The above paragraphs no longer appear to be true. I changed the y acceleration limit to 50 mm/s2 and the piece printed perfectly. It's possible the firmware update made a difference. I've also enabled EEPROM, so that may have changed something as well. It's also possible that by re-compiling the firmware every time I made a change in the past, I made an error that misled me about the problem. I will try to reproduce the problem and post an answer about it if I manage to, otherwise I may just close the question.

I'm hesitant to say the firmware is the problem because a) I don't know enough to confirm it and b) it makes the solution super difficult: either wait for a solution from the developers, or write it myself. Whilst I could find & write the solution, it would take a lot of work and I'm hoping it's simpler than that.

I've recently upgraded the Repetier firmware from 0.92 to 1.0, and the problem has remained. This also has happened when controlling the printer from Repetier Host, Repetier Server and Octopi, so I'm confident it's not the controller. I'm also using Slic3r.

Here are some photos of the y-axis belt as requested:

Motor: Motor

Idler: Idler

Excrubulent

Posted 2018-06-01T11:00:48.853

Reputation: 183

Also it would be generous to call my phone a potato; perhaps it is a much more primitive form of tuber, if such a thing exists. – Excrubulent – 2018-06-01T11:03:05.337

how you manage belt tension - could you add a photo of that – profesor79 – 2018-06-01T11:04:32.567

Added! Also I need a longer comment... ok good. – Excrubulent – 2018-06-01T11:14:13.330

You could try Cura to slice the model and see if it persists, also you may opt to install Marlin Firmware. Have you tried slowing down printing? – 0scar – 2018-06-01T13:05:18.547

Answers

4

You see this for a few reason. First you are going too fast and you are getting belt shift from the whip lash. You can mitigate that by going slower and adjusting your Jerk settings to lower. Though usually this is not a consistent wall. Usually you see this.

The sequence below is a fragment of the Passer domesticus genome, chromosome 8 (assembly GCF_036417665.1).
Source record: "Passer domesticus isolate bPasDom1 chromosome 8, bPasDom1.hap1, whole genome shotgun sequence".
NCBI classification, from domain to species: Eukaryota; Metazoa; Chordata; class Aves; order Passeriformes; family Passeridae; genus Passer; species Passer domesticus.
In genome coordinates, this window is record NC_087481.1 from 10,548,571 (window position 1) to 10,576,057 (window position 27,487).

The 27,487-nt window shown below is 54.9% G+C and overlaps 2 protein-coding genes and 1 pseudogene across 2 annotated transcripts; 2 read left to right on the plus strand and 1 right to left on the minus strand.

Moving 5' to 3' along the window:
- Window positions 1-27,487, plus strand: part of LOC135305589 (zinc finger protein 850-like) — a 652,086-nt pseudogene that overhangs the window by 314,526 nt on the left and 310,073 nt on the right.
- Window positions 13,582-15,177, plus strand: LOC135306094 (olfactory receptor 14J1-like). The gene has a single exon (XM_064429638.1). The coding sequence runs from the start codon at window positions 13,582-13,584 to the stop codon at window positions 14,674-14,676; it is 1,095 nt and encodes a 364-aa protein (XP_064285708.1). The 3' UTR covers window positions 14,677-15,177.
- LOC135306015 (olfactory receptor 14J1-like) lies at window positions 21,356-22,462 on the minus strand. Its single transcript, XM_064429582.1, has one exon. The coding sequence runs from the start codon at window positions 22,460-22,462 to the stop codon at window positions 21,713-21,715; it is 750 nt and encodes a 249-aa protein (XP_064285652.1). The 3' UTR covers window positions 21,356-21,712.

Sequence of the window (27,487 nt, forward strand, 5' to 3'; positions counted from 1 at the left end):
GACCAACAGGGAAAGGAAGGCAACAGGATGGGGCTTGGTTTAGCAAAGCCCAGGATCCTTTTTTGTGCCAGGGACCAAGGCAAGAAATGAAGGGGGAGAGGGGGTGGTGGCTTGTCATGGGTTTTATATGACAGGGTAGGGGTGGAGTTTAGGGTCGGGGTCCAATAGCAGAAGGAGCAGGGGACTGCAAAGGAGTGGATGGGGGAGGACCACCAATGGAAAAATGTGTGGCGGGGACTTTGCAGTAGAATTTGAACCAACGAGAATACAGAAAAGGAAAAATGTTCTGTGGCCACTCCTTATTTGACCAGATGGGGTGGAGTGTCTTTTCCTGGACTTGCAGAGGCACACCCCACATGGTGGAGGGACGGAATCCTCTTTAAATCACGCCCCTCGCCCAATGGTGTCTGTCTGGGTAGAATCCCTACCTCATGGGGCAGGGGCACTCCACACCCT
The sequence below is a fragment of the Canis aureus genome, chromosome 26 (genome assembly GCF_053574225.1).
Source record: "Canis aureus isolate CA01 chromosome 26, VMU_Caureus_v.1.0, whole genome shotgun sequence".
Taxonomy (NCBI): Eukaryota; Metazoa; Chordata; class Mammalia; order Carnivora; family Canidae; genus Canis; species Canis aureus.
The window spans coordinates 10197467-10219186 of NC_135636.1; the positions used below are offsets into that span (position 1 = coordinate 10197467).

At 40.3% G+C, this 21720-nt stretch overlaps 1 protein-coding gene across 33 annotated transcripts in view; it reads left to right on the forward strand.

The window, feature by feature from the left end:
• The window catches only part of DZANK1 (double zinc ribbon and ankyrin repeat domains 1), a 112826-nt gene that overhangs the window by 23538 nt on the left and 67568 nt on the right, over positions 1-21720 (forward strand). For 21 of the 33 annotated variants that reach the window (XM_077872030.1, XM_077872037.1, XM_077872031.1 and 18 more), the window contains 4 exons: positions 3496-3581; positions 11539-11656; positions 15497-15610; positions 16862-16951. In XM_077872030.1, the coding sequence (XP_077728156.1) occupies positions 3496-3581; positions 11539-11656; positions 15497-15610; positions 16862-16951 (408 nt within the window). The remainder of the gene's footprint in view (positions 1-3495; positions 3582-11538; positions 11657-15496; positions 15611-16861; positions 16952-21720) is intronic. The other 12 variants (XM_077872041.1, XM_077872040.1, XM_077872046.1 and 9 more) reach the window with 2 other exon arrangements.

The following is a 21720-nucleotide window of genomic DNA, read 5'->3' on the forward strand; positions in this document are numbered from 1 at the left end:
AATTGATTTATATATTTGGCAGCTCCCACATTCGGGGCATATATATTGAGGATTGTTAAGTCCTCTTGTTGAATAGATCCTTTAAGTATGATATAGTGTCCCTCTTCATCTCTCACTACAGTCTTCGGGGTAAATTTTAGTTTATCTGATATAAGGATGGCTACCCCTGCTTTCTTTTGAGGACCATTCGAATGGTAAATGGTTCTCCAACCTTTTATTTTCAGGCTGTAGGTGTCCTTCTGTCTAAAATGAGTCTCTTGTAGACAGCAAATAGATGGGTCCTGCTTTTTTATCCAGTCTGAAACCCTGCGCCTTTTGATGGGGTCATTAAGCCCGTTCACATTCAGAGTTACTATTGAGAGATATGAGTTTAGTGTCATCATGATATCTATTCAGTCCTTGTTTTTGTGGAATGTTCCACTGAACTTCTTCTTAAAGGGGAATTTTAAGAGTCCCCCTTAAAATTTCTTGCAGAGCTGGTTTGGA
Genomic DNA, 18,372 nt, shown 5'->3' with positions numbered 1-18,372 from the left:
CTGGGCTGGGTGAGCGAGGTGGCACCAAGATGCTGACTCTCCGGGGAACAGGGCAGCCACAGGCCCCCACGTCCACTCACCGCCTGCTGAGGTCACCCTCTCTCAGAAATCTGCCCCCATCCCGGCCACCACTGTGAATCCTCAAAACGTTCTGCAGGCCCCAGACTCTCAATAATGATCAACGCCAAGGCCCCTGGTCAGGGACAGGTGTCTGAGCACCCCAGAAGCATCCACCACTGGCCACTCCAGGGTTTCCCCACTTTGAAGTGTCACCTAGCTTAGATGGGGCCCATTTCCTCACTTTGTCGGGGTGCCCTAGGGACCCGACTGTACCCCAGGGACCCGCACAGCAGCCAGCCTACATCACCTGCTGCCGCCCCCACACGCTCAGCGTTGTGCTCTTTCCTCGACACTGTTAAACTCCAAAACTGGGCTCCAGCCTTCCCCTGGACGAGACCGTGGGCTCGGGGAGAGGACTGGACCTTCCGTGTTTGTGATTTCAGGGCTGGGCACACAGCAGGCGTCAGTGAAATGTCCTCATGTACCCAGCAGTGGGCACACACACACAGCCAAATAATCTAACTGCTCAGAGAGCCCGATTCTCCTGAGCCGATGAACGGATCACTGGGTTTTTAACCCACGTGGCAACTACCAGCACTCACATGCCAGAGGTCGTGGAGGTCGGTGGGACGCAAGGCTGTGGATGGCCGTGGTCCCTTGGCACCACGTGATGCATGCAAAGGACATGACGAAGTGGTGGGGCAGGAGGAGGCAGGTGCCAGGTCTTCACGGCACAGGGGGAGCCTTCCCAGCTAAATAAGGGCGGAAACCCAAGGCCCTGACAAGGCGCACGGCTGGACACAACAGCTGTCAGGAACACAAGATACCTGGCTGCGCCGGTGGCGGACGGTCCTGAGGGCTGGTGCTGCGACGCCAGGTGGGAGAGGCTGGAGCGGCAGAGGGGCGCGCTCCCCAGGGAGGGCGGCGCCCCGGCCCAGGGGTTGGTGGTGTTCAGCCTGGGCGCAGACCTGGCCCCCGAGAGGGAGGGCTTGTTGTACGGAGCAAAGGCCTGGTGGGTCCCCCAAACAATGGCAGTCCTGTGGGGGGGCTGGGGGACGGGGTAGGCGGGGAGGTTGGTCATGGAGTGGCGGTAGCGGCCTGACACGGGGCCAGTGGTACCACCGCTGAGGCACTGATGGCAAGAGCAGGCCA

That said it is likely you have not adjusted the current to your stepper motors correctly. I don't know if your system has pololus, but you will want to adjust your current carefully. If you hear thudding from your stepper or the stepper cannot move, you have not done this correctly. Note I've fried many boards adjusting these, make sure to do it with the board unplugged or with a ceramic screw driver. Here is a more complete guide.

A last option is your system has too much friction as Ultimaker points out in their trouble shooting guide. You said your belts are very tight. I wonder if you have them So tight you are actually creating binding. Check to make sure the belts are not rubbing in any way.

Leaning: A leaning print is usually caused by friction causing the print head to move a shorter distance than expected. Make sure that the short belts that connect the stepper motors to the axes do not rub up against the main body of the printer. Similarly make sure that the pulleys on the stepper motors that the belts ride over are not touching the side of the printer. If they are you must move the pulley closer to the stepper motor.

My bet is it's current.

StarWind0

Posted 2018-06-01T11:00:48.853

Reputation: 2 913